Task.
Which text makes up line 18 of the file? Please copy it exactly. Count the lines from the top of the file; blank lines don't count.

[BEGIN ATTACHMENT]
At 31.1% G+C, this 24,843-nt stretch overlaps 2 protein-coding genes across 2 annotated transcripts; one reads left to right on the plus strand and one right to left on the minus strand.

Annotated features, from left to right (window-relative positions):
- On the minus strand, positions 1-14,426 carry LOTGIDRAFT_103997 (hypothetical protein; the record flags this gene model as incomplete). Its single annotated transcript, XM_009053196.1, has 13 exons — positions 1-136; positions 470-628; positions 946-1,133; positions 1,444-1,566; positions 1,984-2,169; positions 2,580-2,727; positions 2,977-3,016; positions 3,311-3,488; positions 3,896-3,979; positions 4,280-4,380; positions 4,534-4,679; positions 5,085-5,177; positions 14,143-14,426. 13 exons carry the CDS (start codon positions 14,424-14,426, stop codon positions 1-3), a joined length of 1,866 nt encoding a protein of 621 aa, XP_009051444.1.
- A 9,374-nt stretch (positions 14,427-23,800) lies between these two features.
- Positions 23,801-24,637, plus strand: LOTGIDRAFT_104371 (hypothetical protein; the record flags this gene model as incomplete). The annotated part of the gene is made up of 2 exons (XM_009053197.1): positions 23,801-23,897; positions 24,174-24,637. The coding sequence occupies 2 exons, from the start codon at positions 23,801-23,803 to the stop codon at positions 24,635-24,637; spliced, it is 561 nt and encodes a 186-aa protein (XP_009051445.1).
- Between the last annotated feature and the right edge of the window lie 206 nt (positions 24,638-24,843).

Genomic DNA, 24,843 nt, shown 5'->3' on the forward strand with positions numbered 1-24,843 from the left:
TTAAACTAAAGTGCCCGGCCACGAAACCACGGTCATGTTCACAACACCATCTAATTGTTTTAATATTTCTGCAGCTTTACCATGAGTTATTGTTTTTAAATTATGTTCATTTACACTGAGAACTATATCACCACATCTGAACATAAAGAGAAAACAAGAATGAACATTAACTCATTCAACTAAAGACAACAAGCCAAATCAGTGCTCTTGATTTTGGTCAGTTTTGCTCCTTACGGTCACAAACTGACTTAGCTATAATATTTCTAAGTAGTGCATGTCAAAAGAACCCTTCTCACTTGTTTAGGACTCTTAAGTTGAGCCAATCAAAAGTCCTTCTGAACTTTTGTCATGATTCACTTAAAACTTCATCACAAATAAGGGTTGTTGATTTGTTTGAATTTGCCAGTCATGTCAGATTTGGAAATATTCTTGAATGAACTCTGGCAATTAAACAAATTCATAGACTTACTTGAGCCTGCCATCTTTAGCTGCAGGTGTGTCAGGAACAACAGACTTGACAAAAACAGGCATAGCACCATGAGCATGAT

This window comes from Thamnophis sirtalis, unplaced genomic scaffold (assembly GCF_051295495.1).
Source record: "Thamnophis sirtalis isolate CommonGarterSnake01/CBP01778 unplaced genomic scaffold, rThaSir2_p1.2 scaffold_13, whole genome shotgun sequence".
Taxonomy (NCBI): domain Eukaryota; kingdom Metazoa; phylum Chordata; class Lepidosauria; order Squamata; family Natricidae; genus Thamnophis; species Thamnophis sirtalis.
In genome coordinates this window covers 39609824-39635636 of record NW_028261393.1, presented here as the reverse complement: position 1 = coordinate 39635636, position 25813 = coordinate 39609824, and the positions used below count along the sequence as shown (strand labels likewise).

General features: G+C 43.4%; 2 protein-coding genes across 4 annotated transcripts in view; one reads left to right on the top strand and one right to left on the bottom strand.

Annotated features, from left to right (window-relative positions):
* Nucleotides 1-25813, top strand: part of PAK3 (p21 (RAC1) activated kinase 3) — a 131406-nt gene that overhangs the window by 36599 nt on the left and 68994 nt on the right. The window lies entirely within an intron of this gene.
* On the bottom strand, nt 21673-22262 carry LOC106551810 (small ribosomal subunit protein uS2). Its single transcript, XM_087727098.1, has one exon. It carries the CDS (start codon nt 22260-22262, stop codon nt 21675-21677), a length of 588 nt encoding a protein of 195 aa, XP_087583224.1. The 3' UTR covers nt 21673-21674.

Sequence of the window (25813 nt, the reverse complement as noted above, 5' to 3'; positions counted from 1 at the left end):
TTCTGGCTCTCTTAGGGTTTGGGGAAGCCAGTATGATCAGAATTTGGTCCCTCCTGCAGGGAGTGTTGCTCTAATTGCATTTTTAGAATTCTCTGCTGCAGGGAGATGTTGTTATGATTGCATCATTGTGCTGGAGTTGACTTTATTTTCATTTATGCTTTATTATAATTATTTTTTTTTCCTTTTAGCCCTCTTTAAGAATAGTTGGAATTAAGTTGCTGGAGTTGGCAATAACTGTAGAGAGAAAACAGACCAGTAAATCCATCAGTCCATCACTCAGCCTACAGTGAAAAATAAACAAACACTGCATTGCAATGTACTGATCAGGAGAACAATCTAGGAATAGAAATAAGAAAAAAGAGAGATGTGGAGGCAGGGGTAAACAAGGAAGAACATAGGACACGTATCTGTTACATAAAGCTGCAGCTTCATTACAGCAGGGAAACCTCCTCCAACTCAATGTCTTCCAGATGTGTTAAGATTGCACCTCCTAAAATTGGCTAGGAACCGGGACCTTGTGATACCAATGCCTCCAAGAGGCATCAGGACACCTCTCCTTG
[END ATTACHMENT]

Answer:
TTCTGGCTCTCTTAGGGTTTGGGGAAGCCAGTATGATCAGAATTTGGTCCCTCCTGCAGGGAGTGTTGCTCTAATTGCATTTTTAGAATTCTCTGCTGCAGGGAGATGTTGTTATGATTGCATCATTGTGCTGGAGTTGACTTTATTTTCATTTATGCTTTATTATAATTATTTTTTTTTCCTTTTAGCCCTCTTTAAGAATAGTTGGAATTAAGTTGCTGGAGTTGGCAATAACTGTAGAGAGAAAACAGACCAGTAAATCCATCAGTCCATCACTCAGCCTACAGTGAAAAATAAACAAACACTGCATTGCAATGTACTGATCAGGAGAACAATCTAGGAATAGAAATAAGAAAAAAGAGAGATGTGGAGGCAGGGGTAAACAAGGAAGAACATAGGACACGTATCTGTTACATAAAGCTGCAGCTTCATTACAGCAGGGAAACCTCCTCCAACTCAATGTCTTCCAGATGTGTTAAGATTGCACCTCCTAAAATTGGCTAGGAACCGGGACCTTGTGATACCAATGCCTCCAAGAGGCATCAGGACACCTCTCCTTG